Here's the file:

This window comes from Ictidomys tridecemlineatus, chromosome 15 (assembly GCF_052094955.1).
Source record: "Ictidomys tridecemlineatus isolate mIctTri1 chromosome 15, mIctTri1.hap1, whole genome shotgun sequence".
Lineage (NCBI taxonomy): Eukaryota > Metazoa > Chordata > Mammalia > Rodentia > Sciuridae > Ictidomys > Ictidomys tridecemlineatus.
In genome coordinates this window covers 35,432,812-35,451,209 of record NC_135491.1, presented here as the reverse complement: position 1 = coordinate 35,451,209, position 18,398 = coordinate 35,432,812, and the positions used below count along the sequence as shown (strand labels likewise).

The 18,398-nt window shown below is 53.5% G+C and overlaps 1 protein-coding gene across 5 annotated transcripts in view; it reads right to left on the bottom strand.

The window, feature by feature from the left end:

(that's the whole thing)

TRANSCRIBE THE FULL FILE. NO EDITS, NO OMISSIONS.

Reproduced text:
This window comes from Ictidomys tridecemlineatus, chromosome 15 (assembly GCF_052094955.1).
Source record: "Ictidomys tridecemlineatus isolate mIctTri1 chromosome 15, mIctTri1.hap1, whole genome shotgun sequence".
Lineage (NCBI taxonomy): Eukaryota > Metazoa > Chordata > Mammalia > Rodentia > Sciuridae > Ictidomys > Ictidomys tridecemlineatus.
In genome coordinates this window covers 35,432,812-35,451,209 of record NC_135491.1, presented here as the reverse complement: position 1 = coordinate 35,451,209, position 18,398 = coordinate 35,432,812, and the positions used below count along the sequence as shown (strand labels likewise).

The 18,398-nt window shown below is 53.5% G+C and overlaps 1 protein-coding gene across 5 annotated transcripts in view; it reads right to left on the bottom strand.

The window, feature by feature from the left end: